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Wed Sep 26, 2018, 09:14 PM

Why Has the Mainstream Media Not Done Better, More Informative Reporting on the Gamble v. US Case

This case is critical in relation to the Kavanaugh investigation. Yet, we’ve heard next to nothing about it. This borders on journalistic malpractice.

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Response to dlk (Original post)

Wed Sep 26, 2018, 09:16 PM

1. It has been this way since they told us Iraq had WMDs

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Response to dlk (Original post)

Wed Sep 26, 2018, 09:17 PM

2. What is the Gamble vs U.S. case? Link??? nt

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Response to dlk (Original post)

Wed Sep 26, 2018, 09:18 PM

3. The Gamble decision is not as important as people think.

The case has to do with successive prosecutions for the exact same charges. This case has no effect on state charges as long as the do not rely on the exact same evidence.


Gamble was a prohibited possessor. He was arrested and convicted in state court as such. Immediately after the state conviction Gamble was indicted as a prohibited possessor pursuant to Fed law for the exact same incident. The appellant, Gamble, is arguing that two prosecutions for the same event is double jeopardy even though the convictions are from separate jurisdictions. It's important to note that the Federal Government, the DOJ is arguing that these types of prosecutions are NOT DOUBLE JEOPARDY.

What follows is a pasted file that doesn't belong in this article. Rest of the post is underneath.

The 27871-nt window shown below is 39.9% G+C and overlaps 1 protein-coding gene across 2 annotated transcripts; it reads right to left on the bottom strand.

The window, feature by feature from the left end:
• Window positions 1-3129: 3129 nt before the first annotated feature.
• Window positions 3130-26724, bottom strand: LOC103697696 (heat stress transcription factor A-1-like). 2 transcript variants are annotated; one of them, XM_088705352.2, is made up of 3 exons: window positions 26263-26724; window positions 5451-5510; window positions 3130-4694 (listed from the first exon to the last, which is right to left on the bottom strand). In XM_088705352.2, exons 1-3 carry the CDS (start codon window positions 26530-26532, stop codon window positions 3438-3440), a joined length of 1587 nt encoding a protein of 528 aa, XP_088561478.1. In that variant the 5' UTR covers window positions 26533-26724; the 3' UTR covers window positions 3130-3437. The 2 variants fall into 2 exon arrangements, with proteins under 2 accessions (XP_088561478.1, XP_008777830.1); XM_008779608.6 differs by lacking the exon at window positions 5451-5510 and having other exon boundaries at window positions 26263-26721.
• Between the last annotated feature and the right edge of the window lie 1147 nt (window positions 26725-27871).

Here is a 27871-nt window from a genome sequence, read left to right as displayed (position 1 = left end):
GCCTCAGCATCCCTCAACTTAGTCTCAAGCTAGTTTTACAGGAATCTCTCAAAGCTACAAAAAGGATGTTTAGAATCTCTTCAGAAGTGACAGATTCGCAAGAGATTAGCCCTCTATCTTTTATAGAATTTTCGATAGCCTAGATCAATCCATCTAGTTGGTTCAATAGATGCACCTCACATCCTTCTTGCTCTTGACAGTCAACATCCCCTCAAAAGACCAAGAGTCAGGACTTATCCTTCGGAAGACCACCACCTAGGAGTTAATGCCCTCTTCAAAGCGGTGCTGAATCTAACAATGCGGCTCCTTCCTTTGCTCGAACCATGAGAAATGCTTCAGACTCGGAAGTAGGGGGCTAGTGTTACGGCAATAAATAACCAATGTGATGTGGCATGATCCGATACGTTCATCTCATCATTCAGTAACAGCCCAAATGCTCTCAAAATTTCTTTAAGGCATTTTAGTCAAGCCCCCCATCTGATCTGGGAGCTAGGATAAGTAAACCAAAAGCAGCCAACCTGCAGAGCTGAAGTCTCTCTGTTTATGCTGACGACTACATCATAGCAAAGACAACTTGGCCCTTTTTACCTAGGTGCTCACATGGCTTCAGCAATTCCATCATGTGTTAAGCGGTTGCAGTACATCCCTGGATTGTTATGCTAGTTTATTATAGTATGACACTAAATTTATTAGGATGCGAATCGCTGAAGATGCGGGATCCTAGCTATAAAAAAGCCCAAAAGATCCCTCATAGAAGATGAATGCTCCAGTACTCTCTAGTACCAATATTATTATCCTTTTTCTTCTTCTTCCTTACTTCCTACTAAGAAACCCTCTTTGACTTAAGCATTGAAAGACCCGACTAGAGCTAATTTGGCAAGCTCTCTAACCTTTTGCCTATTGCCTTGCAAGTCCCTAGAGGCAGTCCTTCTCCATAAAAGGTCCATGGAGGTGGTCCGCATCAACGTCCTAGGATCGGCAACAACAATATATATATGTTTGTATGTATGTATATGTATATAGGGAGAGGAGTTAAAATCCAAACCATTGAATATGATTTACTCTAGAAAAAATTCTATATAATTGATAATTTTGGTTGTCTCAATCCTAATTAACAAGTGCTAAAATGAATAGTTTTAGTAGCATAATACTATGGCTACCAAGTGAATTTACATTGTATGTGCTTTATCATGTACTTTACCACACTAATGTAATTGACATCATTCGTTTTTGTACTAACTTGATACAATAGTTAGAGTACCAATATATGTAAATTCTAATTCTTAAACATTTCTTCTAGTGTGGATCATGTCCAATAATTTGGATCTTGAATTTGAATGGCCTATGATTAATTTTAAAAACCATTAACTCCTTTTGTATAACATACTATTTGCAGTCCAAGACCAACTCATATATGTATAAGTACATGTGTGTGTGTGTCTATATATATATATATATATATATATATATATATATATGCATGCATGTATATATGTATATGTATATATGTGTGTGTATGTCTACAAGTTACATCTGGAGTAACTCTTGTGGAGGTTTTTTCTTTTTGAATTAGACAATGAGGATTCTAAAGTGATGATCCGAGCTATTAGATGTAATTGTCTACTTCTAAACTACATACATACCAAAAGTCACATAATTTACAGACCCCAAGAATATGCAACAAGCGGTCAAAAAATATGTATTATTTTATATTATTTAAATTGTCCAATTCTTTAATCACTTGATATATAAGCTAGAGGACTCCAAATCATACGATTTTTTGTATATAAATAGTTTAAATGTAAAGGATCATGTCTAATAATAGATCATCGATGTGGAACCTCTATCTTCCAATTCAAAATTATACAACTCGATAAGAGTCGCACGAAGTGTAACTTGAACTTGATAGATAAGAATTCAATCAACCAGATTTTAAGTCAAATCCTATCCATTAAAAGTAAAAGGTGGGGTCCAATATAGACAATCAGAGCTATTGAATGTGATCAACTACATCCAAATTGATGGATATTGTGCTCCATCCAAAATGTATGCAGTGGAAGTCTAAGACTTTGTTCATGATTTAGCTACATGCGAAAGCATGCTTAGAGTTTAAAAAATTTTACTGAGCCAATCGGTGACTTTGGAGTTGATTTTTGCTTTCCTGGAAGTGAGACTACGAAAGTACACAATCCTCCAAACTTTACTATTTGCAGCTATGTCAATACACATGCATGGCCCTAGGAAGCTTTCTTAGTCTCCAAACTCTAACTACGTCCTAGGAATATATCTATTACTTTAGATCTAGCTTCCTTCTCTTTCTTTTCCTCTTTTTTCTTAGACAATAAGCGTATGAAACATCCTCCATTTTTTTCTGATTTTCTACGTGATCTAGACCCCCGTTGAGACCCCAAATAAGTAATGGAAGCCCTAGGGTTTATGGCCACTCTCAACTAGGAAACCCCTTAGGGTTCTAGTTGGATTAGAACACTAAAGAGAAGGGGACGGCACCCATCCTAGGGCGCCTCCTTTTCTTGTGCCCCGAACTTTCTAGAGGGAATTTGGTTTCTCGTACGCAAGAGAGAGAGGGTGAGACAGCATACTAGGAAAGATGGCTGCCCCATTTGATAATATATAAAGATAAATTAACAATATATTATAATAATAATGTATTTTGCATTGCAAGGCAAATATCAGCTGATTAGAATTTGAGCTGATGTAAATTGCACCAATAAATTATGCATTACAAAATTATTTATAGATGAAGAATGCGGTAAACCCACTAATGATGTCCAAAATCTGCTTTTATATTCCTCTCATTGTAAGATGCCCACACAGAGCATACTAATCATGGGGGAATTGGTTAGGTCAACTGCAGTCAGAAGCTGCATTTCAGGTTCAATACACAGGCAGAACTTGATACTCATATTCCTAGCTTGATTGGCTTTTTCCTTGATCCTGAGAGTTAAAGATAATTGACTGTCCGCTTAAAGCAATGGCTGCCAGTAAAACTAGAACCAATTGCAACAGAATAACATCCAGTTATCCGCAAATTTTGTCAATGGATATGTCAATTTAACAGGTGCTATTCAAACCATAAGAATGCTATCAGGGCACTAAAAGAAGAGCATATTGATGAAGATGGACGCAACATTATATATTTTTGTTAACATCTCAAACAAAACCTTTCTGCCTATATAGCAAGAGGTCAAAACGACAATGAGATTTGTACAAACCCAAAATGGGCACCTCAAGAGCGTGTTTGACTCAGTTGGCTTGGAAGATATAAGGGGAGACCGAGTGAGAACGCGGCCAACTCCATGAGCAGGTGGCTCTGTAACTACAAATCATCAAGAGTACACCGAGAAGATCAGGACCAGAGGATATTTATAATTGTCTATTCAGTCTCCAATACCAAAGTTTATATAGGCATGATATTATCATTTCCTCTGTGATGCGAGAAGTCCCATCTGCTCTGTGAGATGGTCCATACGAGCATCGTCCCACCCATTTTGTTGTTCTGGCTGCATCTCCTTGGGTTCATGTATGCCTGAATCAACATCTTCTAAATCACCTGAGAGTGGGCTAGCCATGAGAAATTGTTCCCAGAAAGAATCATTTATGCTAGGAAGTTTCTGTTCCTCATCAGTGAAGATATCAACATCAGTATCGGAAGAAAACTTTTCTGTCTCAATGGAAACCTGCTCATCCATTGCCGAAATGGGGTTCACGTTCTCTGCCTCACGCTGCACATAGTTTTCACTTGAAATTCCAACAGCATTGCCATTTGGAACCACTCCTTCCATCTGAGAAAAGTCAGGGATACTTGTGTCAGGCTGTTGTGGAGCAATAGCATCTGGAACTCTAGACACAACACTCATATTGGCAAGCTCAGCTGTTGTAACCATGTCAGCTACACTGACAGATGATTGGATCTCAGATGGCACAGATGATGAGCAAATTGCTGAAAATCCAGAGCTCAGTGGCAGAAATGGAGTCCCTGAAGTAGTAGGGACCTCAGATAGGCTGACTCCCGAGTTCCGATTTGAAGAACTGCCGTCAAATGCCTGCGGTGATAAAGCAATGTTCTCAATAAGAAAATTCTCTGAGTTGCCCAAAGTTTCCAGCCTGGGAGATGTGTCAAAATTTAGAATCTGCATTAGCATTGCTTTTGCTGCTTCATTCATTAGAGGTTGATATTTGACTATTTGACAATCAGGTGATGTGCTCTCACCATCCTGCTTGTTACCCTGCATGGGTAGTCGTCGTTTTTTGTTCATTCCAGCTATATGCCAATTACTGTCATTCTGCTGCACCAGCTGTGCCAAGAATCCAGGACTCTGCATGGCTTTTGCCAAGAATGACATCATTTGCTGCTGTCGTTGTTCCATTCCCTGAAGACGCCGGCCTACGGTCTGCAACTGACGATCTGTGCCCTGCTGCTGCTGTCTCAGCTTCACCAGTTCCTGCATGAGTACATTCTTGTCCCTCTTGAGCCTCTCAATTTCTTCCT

In my 27 year legal career it was very rare to see successive prosecutions like this. Usually the state was more than willing to let the Feds bear the cost of prosecution and incarceration.

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Response to Nevilledog (Reply #3)

Wed Sep 26, 2018, 09:25 PM

4. Thanks for the explanation, and to answer OP's question: Much too complex;

no soundbites.

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Response to Nevilledog (Reply #3)

Wed Sep 26, 2018, 09:26 PM

5. Since you're the first poster that seems to understand this...a question if you don't mind.



Would Gamble enable someone, let's just say Don Jr., to confess to a broad range of crimes in federal court and then plea guilty with a long long (long) list of supporting evidence in his pleading...would he then be "immune" to state prosecution using that evidence. of course then he's eligible for a federal pardon assuming he can find someone willing to give it to him ?

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Response to CincyDem (Reply #5)

Wed Sep 26, 2018, 09:42 PM

7. I'm curious too. Some have framed it as skirting double jeopardy and allowing...

trump to pardon allies no longer able to be prosecuted on state charges.

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Response to CincyDem (Reply #5)

Wed Sep 26, 2018, 10:00 PM

8. Plea agreements are offered by the prosecution.